Mao-i wowie. Photo courtesy of Orange County Museum of Art.
Mao-i wowie. Photo courtesy of Orange County Museum of Art.

Arty Party Animals

With a solid, unifying theme, a museum show can feel a lot like a gathering of like-minded souls for a good party, with the art bustling happily on the walls. But with "Art Since the 1960s: California Experiments," currently on display at the Orange County Museum of Art, the theme—art made since the 1960s—could charitably be called half-assed.

The resulting show is like one of those parties where everybody stands around, straining for conversation. Fortunately, a lot of the guests at this party are actually pretty interesting, if you slow down and pay attention to them. And every now and again, the awkward quiet is broken when a troublemaker shows up and makes a little noise.

To make sure this party is good and lubed-up, Tom Marioni has thoughtfully provided The Act of Drinking Beer With Friends Is the Highest Form of Art, a literal, functioning beer bar, right there in the museum. Maybe this installation isn't art for the ages, but it's sure a great icebreaker while you and the other art get to know one another.

Now, if you're looking for arty party animals to shake things up, you won't do much better than Andy Warhol. His 1972 silkscreen Mao is, like almost all of his work, valuable not so much as a visual experience (most of Warhol's art just isn't that interesting to look at, frankly), but more as a document of one of the approximately 9 million interesting ideas that tumbled through Warhol's head in his lifetime. You can almost hear the artist, in that fey, distracted voice, saying, "Hey, wouldn't it be neat to put up a whole wall of repeating Chairman Mao pictures, with his face a different, crazy color in each picture?" And you know, he was right: It is neat. Having appreciated the neatness of it for about 15 seconds, you are now allowed to move on. After all, that's pretty much how Andy did it.

If we're going to stick with this whole party metaphor, Betye Saar's 1975 assemblage Miz Hannah's Secret is like the sweet, older, decidedly unglamorous-looking lady who could easily get lost in the crowd. But if you take her aside and get her talking, she actually turns out to be one of the more intriguing guests in the entire place. Saar has been quietly making her compelling little boxes for a few decades now, and this show offers you a chance to get to know one of her pieces, a commendably odd little thing with a suitcase and some other junk. If it could talk, it looks like it'd really have some stories to tell.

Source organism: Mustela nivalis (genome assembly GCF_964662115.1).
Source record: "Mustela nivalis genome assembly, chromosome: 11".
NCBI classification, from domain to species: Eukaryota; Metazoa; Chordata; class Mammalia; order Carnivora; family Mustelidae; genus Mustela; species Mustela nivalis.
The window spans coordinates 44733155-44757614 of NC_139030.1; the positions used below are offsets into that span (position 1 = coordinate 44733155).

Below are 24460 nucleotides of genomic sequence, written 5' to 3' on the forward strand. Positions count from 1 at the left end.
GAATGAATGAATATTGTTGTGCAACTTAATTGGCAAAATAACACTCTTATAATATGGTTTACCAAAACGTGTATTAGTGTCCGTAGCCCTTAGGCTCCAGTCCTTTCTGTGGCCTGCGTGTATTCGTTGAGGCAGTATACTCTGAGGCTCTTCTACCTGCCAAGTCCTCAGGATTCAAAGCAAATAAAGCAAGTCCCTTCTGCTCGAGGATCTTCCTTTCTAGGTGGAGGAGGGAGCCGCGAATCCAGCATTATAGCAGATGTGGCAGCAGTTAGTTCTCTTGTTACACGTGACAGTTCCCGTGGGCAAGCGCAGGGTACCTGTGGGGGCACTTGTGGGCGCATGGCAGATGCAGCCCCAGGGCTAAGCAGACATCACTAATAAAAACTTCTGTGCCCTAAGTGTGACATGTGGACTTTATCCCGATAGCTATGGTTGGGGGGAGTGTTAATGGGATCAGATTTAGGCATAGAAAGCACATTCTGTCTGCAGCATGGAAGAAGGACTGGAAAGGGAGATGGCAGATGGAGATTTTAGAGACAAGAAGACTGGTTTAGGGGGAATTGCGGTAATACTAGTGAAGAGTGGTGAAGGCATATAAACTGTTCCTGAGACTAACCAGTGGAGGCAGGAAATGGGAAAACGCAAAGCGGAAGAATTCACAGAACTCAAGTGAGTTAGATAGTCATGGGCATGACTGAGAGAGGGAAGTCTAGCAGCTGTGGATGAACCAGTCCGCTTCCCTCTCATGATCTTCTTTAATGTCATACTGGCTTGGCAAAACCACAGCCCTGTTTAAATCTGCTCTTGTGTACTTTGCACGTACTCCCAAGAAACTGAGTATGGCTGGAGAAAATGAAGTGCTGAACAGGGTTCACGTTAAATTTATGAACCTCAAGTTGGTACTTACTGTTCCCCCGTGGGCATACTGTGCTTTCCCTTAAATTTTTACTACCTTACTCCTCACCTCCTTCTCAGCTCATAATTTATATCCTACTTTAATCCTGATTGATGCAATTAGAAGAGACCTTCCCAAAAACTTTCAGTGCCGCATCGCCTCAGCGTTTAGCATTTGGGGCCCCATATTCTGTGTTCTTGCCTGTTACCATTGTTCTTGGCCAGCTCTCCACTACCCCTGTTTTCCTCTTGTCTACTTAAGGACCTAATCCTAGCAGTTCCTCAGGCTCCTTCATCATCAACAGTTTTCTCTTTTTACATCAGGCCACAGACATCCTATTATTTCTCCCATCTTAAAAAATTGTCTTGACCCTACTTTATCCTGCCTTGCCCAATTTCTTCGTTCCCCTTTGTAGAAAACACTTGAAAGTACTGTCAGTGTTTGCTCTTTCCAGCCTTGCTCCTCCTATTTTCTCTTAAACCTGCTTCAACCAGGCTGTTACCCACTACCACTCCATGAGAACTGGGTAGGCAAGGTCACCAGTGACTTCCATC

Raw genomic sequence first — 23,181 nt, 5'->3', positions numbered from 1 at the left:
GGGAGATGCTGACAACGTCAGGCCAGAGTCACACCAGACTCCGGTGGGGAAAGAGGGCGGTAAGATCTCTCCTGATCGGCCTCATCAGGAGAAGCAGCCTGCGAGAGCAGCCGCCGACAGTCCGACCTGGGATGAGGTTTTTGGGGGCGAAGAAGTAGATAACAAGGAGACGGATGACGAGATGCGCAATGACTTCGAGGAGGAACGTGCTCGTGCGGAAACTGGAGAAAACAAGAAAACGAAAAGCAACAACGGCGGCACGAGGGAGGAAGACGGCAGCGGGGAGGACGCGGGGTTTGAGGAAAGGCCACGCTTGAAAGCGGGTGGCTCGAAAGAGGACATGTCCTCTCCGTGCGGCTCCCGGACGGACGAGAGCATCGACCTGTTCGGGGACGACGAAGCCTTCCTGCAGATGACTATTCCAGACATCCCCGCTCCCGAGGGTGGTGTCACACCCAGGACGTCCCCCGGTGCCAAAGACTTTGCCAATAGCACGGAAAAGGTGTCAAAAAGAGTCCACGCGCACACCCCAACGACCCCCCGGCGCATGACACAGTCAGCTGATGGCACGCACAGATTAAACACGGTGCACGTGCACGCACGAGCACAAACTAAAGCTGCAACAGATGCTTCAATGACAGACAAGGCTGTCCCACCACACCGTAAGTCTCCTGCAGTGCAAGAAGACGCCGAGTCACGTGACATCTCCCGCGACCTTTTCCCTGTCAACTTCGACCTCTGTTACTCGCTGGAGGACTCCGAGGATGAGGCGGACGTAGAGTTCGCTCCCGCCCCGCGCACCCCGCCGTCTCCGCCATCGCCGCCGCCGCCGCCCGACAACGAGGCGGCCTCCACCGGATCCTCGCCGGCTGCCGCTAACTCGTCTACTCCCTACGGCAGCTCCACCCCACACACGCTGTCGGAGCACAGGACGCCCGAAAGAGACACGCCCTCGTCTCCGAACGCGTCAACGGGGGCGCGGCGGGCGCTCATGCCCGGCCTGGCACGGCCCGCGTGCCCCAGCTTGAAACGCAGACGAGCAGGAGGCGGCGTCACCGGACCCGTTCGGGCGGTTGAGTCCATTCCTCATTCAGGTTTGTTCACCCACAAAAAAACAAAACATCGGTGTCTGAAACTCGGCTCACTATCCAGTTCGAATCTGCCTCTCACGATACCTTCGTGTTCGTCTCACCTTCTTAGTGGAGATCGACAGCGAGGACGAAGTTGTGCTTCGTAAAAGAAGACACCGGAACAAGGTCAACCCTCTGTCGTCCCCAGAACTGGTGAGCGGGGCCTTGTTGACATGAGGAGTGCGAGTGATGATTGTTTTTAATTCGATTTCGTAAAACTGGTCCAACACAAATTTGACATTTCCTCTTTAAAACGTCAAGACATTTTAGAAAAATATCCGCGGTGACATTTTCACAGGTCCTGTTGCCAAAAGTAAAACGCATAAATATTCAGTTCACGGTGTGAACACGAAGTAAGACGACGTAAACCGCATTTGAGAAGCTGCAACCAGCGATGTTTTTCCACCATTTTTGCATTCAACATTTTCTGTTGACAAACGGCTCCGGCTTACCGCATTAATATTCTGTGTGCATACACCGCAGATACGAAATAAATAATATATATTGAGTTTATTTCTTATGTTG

Rachel Lachowicz's 1991 piece Homage to Carl Andre is like one of those cranky but hot Women's Studies majors who'll gab your ear off about how oppressed women are, and the whole time, you're just kind of feeling guilty about how you're not even listening to her, and you're thinking about how she sure wears a lot of lipstick and wondering what it would be like to kiss her. Lachowicz's piece apparently makes all kinds of deep statements about men and women, with a bunch of angry-looking squares covered with blood-red lipstick. Just don't call it pretty, if you know what's good for you. (It does kinda look like it'd be fun to kiss, though.)

Charles Ray's 1990 mannequin Self Portrait is one guest we'd strongly suggest you avoid making direct eye contact with. This plastic dweeb is just plain creepy, with his track suit, Bill Gates glasses, Gilligan hat and that pasty, plastic skin. He looks like one of those guys who would back you into a corner and spend the whole evening going on and on about the narrative complexities of Babylon 5. And Lord help you if you were ever foolish enough to try and find common ground by mentioning that you like Star Trekor something, because then he'd just sneer at your pathetic lack of taste and spend another two hours droning on about how crappy Star Trek is compared to freaking Babylon 5. In other words, this statue looks like the very last guy on Earth you'd want to invite to a real party, but as a museum exhibit, he certainly makes for an absolutely fascinating specimen.

Some evil part of you wants to introduce Lachowicz's Homage to Carl Andre to Ray's Self Portrait, just to see if they'd fight and how ugly it would get. Meanwhile, you and Miz Hannah's Secretwould've hopefully escaped out the back exit and would now be well on your way to coffee and cookies.



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